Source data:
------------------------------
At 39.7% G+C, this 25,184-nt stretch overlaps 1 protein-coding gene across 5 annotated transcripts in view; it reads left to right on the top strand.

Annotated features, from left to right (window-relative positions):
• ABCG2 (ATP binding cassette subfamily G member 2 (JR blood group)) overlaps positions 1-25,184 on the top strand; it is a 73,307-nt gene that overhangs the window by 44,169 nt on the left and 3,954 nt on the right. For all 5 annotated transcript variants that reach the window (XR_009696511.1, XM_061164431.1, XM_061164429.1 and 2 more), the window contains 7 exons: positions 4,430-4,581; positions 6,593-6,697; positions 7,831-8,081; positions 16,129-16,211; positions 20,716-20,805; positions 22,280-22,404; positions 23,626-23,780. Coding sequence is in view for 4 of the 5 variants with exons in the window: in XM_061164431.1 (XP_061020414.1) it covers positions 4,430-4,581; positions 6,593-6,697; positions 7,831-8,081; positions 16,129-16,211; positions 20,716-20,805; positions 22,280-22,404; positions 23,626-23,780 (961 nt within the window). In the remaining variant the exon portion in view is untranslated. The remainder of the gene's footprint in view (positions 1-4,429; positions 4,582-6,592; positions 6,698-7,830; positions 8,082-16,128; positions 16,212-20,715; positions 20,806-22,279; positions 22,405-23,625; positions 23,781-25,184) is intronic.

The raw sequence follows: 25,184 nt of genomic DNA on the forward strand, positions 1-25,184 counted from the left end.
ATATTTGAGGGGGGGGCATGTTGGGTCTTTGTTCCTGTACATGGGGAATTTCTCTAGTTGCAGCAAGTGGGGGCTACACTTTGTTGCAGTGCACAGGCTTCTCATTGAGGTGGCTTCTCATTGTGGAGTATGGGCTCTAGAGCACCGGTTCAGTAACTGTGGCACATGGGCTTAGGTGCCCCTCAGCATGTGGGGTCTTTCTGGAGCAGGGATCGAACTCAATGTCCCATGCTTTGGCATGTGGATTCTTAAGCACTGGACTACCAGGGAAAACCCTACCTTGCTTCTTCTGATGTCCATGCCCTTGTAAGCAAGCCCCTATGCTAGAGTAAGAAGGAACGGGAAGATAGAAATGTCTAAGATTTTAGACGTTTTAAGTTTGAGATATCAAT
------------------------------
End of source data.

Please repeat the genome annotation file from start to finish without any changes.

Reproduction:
At 39.7% G+C, this 25,184-nt stretch overlaps 1 protein-coding gene across 5 annotated transcripts in view; it reads left to right on the top strand.

Annotated features, from left to right (window-relative positions):
• ABCG2 (ATP binding cassette subfamily G member 2 (JR blood group)) overlaps positions 1-25,184 on the top strand; it is a 73,307-nt gene that overhangs the window by 44,169 nt on the left and 3,954 nt on the right. For all 5 annotated transcript variants that reach the window (XR_009696511.1, XM_061164431.1, XM_061164429.1 and 2 more), the window contains 7 exons: positions 4,430-4,581; positions 6,593-6,697; positions 7,831-8,081; positions 16,129-16,211; positions 20,716-20,805; positions 22,280-22,404; positions 23,626-23,780. Coding sequence is in view for 4 of the 5 variants with exons in the window: in XM_061164431.1 (XP_061020414.1) it covers positions 4,430-4,581; positions 6,593-6,697; positions 7,831-8,081; positions 16,129-16,211; positions 20,716-20,805; positions 22,280-22,404; positions 23,626-23,780 (961 nt within the window). In the remaining variant the exon portion in view is untranslated. The remainder of the gene's footprint in view (positions 1-4,429; positions 4,582-6,592; positions 6,698-7,830; positions 8,082-16,128; positions 16,212-20,715; positions 20,806-22,279; positions 22,405-23,625; positions 23,781-25,184) is intronic.

The raw sequence follows: 25,184 nt of genomic DNA on the forward strand, positions 1-25,184 counted from the left end.
ATATTTGAGGGGGGGGCATGTTGGGTCTTTGTTCCTGTACATGGGGAATTTCTCTAGTTGCAGCAAGTGGGGGCTACACTTTGTTGCAGTGCACAGGCTTCTCATTGAGGTGGCTTCTCATTGTGGAGTATGGGCTCTAGAGCACCGGTTCAGTAACTGTGGCACATGGGCTTAGGTGCCCCTCAGCATGTGGGGTCTTTCTGGAGCAGGGATCGAACTCAATGTCCCATGCTTTGGCATGTGGATTCTTAAGCACTGGACTACCAGGGAAAACCCTACCTTGCTTCTTCTGATGTCCATGCCCTTGTAAGCAAGCCCCTATGCTAGAGTAAGAAGGAACGGGAAGATAGAAATGTCTAAGATTTTAGACGTTTTAAGTTTGAGATATCAAT